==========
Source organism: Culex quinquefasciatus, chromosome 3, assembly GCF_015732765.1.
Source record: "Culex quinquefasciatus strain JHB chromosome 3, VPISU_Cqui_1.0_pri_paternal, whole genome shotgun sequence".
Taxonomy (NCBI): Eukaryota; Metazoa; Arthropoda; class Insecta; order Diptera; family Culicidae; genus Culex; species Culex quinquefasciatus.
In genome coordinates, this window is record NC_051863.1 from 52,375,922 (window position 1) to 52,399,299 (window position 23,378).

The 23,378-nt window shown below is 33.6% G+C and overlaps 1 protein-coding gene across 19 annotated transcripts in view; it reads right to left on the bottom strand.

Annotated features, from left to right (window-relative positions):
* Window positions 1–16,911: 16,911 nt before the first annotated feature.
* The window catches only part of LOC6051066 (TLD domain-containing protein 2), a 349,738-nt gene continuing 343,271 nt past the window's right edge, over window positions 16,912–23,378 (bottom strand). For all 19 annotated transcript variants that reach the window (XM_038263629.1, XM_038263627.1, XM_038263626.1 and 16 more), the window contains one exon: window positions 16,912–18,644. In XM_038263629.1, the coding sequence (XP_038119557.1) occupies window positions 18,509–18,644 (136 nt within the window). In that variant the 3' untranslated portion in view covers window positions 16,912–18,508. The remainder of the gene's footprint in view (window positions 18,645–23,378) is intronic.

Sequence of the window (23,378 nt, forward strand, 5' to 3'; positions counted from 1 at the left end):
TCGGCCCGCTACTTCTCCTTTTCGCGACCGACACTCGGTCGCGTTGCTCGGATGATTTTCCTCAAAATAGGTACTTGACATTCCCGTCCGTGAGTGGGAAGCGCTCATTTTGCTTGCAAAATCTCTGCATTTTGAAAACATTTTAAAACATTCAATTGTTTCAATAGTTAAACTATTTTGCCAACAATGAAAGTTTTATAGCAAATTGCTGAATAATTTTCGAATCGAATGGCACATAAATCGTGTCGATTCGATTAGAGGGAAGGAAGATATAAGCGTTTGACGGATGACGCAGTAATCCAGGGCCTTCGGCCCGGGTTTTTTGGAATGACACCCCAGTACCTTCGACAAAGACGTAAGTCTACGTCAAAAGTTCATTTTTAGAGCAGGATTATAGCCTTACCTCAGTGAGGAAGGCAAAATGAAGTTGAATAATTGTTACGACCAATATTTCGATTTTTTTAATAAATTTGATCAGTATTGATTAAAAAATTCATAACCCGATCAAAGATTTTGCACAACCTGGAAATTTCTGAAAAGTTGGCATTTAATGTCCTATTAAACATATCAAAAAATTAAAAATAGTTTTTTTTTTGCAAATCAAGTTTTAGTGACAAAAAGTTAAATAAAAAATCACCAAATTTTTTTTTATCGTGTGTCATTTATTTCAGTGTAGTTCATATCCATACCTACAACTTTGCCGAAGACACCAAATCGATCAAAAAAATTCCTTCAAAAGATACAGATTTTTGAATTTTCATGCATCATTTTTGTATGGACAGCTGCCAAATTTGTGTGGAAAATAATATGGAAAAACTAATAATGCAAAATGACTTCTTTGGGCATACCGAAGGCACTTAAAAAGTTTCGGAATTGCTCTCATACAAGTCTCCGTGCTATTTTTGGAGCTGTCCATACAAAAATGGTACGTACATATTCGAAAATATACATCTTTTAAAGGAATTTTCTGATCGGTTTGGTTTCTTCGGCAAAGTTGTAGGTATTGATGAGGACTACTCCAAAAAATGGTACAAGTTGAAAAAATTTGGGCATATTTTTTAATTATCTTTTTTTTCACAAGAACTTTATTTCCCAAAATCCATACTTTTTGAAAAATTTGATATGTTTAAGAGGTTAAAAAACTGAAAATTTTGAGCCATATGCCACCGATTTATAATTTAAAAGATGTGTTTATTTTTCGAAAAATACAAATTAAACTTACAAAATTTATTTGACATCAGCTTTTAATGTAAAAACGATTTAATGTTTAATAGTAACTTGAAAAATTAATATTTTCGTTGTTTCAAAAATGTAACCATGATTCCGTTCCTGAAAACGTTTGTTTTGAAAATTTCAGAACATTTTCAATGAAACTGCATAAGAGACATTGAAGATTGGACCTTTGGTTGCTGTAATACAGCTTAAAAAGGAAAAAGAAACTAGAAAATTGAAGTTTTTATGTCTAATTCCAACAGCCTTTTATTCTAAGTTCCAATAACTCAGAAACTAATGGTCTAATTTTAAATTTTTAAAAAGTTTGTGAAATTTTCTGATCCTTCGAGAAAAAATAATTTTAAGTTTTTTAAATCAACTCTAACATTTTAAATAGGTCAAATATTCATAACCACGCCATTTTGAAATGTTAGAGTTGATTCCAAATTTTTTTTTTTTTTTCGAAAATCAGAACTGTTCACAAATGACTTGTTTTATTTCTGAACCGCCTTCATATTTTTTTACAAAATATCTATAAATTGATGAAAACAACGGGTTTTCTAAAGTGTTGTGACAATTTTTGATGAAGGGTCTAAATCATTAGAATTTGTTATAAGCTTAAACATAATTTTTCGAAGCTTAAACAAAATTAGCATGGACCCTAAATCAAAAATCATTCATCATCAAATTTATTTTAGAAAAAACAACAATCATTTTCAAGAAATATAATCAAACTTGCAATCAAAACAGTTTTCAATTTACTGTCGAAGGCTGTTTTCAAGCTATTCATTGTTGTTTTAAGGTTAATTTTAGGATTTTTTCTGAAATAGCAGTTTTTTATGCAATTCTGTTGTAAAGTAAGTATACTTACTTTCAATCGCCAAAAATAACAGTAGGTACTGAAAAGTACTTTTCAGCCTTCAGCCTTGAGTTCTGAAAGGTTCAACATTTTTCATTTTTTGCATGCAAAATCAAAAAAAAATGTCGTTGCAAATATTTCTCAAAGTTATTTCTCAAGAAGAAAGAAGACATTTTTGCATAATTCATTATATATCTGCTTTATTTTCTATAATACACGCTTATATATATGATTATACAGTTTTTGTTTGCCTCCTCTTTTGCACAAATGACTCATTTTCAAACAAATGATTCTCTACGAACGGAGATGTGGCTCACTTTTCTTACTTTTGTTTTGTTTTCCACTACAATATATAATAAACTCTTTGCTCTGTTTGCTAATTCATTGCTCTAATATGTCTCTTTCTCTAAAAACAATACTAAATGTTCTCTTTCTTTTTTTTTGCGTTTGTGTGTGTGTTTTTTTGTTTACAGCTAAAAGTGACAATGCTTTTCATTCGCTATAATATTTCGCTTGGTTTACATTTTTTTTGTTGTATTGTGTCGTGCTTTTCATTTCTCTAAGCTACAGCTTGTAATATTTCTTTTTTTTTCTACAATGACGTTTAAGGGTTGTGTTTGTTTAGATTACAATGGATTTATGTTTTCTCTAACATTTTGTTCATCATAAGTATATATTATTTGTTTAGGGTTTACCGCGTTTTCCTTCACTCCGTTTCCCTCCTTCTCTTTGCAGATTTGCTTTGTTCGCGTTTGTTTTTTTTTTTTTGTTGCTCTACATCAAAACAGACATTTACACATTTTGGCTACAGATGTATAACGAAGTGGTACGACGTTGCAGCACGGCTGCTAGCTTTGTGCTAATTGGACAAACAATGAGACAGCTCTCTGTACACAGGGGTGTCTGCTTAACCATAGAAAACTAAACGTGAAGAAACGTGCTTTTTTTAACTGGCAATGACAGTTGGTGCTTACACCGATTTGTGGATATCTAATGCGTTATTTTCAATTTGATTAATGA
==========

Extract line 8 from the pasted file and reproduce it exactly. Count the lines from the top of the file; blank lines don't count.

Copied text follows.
* The window catches only part of LOC6051066 (TLD domain-containing protein 2), a 349,738-nt gene continuing 343,271 nt past the window's right edge, over window positions 16,912–23,378 (bottom strand). For all 19 annotated transcript variants that reach the window (XM_038263629.1, XM_038263627.1, XM_038263626.1 and 16 more), the window contains one exon: window positions 16,912–18,644. In XM_038263629.1, the coding sequence (XP_038119557.1) occupies window positions 18,509–18,644 (136 nt within the window). In that variant the 3' untranslated portion in view covers window positions 16,912–18,508. The remainder of the gene's footprint in view (window positions 18,645–23,378) is intronic.